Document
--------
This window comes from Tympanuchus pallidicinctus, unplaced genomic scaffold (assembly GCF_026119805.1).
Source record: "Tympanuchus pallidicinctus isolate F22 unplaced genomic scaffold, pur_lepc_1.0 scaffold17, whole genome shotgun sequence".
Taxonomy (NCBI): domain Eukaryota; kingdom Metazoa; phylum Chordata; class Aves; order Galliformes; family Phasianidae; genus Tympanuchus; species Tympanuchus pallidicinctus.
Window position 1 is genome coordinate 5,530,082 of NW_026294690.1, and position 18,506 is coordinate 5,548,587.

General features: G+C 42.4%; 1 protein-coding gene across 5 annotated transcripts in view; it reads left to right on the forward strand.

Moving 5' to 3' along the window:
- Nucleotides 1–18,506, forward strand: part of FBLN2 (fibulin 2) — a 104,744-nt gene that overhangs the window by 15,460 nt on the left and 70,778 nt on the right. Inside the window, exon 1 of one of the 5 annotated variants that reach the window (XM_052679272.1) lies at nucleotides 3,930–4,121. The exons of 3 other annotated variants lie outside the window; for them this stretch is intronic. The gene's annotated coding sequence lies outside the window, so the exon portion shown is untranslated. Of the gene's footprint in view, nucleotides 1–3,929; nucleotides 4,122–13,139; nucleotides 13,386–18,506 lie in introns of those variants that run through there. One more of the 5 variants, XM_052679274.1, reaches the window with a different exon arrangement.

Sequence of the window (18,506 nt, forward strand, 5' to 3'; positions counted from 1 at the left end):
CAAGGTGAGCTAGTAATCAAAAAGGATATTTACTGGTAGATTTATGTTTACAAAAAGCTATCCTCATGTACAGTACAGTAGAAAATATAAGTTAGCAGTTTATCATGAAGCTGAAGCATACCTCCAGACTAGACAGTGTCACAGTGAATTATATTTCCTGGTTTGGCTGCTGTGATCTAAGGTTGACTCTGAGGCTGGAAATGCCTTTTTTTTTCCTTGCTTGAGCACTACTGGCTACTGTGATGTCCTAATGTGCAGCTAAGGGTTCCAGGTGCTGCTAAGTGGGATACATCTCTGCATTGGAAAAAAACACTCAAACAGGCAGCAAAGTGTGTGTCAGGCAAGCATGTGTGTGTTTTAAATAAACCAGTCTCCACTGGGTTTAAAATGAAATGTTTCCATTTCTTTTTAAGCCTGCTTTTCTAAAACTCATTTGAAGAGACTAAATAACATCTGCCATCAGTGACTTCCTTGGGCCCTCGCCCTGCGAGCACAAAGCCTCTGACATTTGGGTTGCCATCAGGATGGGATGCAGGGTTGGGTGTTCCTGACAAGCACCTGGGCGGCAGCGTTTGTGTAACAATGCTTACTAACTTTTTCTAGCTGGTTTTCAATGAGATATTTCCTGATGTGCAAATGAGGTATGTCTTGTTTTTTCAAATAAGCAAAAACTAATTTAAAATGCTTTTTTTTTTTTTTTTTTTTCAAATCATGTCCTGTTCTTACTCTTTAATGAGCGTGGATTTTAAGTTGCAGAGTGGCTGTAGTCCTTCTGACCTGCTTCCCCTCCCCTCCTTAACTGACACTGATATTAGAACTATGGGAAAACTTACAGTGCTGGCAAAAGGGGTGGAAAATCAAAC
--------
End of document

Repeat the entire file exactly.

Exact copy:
This window comes from Tympanuchus pallidicinctus, unplaced genomic scaffold (assembly GCF_026119805.1).
Source record: "Tympanuchus pallidicinctus isolate F22 unplaced genomic scaffold, pur_lepc_1.0 scaffold17, whole genome shotgun sequence".
Taxonomy (NCBI): domain Eukaryota; kingdom Metazoa; phylum Chordata; class Aves; order Galliformes; family Phasianidae; genus Tympanuchus; species Tympanuchus pallidicinctus.
Window position 1 is genome coordinate 5,530,082 of NW_026294690.1, and position 18,506 is coordinate 5,548,587.

General features: G+C 42.4%; 1 protein-coding gene across 5 annotated transcripts in view; it reads left to right on the forward strand.

Moving 5' to 3' along the window:
- Nucleotides 1–18,506, forward strand: part of FBLN2 (fibulin 2) — a 104,744-nt gene that overhangs the window by 15,460 nt on the left and 70,778 nt on the right. Inside the window, exon 1 of one of the 5 annotated variants that reach the window (XM_052679272.1) lies at nucleotides 3,930–4,121. The exons of 3 other annotated variants lie outside the window; for them this stretch is intronic. The gene's annotated coding sequence lies outside the window, so the exon portion shown is untranslated. Of the gene's footprint in view, nucleotides 1–3,929; nucleotides 4,122–13,139; nucleotides 13,386–18,506 lie in introns of those variants that run through there. One more of the 5 variants, XM_052679274.1, reaches the window with a different exon arrangement.

Sequence of the window (18,506 nt, forward strand, 5' to 3'; positions counted from 1 at the left end):
CAAGGTGAGCTAGTAATCAAAAAGGATATTTACTGGTAGATTTATGTTTACAAAAAGCTATCCTCATGTACAGTACAGTAGAAAATATAAGTTAGCAGTTTATCATGAAGCTGAAGCATACCTCCAGACTAGACAGTGTCACAGTGAATTATATTTCCTGGTTTGGCTGCTGTGATCTAAGGTTGACTCTGAGGCTGGAAATGCCTTTTTTTTTCCTTGCTTGAGCACTACTGGCTACTGTGATGTCCTAATGTGCAGCTAAGGGTTCCAGGTGCTGCTAAGTGGGATACATCTCTGCATTGGAAAAAAACACTCAAACAGGCAGCAAAGTGTGTGTCAGGCAAGCATGTGTGTGTTTTAAATAAACCAGTCTCCACTGGGTTTAAAATGAAATGTTTCCATTTCTTTTTAAGCCTGCTTTTCTAAAACTCATTTGAAGAGACTAAATAACATCTGCCATCAGTGACTTCCTTGGGCCCTCGCCCTGCGAGCACAAAGCCTCTGACATTTGGGTTGCCATCAGGATGGGATGCAGGGTTGGGTGTTCCTGACAAGCACCTGGGCGGCAGCGTTTGTGTAACAATGCTTACTAACTTTTTCTAGCTGGTTTTCAATGAGATATTTCCTGATGTGCAAATGAGGTATGTCTTGTTTTTTCAAATAAGCAAAAACTAATTTAAAATGCTTTTTTTTTTTTTTTTTTTTCAAATCATGTCCTGTTCTTACTCTTTAATGAGCGTGGATTTTAAGTTGCAGAGTGGCTGTAGTCCTTCTGACCTGCTTCCCCTCCCCTCCTTAACTGACACTGATATTAGAACTATGGGAAAACTTACAGTGCTGGCAAAAGGGGTGGAAAATCAAAC